But asked about the controversy over value-added test scores in public schools being used to remove a teaching license, Haslam emphasized that was separate from the TVAAS program in general.
“I would push back really hard on that,” Haslam said during a Feb. 4 editorial board meeting at the Kingsport Times-News, calling TVAAS the “gold standard” in evaluating teacher and student performance.
“Right now when we’ve made so much progress in education, I just think it would be really wrong to back up,” Haslam said. “I think we need to be very careful before we change our path.”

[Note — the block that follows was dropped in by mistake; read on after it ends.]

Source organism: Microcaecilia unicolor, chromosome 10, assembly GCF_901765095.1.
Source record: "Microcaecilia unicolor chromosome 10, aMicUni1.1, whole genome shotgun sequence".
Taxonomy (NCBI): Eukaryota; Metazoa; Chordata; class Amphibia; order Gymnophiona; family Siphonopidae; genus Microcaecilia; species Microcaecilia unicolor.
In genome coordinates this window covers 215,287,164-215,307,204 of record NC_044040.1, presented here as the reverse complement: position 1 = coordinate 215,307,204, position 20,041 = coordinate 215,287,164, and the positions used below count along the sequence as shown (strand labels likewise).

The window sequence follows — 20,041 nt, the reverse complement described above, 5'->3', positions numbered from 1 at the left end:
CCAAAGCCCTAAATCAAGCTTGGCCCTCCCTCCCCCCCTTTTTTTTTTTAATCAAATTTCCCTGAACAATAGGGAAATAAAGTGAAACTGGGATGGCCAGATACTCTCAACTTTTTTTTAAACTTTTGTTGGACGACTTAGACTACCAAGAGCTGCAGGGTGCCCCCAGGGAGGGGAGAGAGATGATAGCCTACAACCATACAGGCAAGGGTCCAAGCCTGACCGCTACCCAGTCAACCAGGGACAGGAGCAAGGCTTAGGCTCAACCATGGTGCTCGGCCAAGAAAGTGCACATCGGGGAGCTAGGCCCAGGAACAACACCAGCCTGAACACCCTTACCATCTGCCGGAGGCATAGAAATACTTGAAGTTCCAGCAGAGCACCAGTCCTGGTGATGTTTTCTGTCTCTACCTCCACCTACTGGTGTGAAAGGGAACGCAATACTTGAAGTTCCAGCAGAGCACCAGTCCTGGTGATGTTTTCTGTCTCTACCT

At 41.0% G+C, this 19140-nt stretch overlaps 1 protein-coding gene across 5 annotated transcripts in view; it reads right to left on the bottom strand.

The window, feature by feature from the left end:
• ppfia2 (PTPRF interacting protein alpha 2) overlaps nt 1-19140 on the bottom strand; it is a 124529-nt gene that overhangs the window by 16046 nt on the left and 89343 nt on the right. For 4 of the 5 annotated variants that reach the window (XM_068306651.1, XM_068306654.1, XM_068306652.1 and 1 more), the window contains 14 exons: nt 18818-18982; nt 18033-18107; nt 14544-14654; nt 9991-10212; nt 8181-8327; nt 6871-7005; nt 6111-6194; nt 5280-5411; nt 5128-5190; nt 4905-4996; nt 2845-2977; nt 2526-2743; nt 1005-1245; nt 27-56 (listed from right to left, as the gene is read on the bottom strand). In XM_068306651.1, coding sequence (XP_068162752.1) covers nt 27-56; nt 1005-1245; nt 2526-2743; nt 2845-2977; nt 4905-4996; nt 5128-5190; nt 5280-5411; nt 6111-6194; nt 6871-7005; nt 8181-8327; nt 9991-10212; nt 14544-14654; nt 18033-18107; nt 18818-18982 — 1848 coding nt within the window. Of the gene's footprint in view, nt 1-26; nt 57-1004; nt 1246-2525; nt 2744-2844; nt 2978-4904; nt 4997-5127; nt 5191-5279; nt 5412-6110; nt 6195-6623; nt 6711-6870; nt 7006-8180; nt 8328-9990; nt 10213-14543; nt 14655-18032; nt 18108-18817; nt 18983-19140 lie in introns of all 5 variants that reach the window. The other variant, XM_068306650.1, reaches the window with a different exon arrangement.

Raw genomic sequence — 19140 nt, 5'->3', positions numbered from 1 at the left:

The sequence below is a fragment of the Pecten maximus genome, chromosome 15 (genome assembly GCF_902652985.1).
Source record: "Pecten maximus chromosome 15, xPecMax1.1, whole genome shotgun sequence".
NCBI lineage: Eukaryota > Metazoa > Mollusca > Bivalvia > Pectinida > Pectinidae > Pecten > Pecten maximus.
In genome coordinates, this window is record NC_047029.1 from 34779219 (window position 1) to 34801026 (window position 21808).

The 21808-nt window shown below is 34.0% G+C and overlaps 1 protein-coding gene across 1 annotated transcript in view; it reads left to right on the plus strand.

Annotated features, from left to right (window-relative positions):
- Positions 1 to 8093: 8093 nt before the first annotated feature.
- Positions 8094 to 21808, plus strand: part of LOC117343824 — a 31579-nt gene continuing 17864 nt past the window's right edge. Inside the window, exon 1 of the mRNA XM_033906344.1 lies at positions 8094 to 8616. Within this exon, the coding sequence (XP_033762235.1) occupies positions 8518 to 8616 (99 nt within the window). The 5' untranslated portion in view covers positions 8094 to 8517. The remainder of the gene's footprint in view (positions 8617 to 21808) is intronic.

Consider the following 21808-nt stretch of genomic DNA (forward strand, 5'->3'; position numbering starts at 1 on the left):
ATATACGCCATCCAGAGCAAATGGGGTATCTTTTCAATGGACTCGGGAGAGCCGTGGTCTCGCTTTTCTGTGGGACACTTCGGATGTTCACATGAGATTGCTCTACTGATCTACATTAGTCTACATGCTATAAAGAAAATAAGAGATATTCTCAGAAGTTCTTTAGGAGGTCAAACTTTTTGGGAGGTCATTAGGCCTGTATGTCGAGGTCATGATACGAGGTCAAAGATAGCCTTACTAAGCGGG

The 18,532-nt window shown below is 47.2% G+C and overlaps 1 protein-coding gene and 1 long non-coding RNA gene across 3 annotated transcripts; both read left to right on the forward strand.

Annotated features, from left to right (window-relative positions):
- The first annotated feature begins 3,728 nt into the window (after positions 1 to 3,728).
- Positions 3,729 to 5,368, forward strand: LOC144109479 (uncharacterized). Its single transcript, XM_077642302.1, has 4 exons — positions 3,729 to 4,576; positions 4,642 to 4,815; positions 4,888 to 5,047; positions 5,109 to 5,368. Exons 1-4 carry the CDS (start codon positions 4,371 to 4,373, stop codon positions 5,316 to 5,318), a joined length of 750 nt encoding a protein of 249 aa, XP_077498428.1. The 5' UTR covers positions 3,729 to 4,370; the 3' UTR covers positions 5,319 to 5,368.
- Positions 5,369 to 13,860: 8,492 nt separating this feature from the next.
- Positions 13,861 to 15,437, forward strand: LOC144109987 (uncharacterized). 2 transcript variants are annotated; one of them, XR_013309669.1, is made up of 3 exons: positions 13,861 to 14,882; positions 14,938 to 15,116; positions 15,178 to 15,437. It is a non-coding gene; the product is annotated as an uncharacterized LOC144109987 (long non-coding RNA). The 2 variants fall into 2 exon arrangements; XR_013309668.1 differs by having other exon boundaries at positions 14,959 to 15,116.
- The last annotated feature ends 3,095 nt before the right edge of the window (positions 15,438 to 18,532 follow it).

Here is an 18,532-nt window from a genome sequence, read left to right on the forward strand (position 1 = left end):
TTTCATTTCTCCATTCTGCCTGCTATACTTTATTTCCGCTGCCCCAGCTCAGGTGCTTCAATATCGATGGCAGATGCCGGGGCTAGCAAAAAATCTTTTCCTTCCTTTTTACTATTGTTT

However, in considering the constituencies of students, teachers, administrations, parents and the state’s employers — who need a career-ready work force — he also said the licensure debates are part of “valid discussion” and emphasized licensure and evaluation uses of TVAAS are separate questions.
For an expanded version of this article, please see Sunday’s print edition or our expanded electronic edition.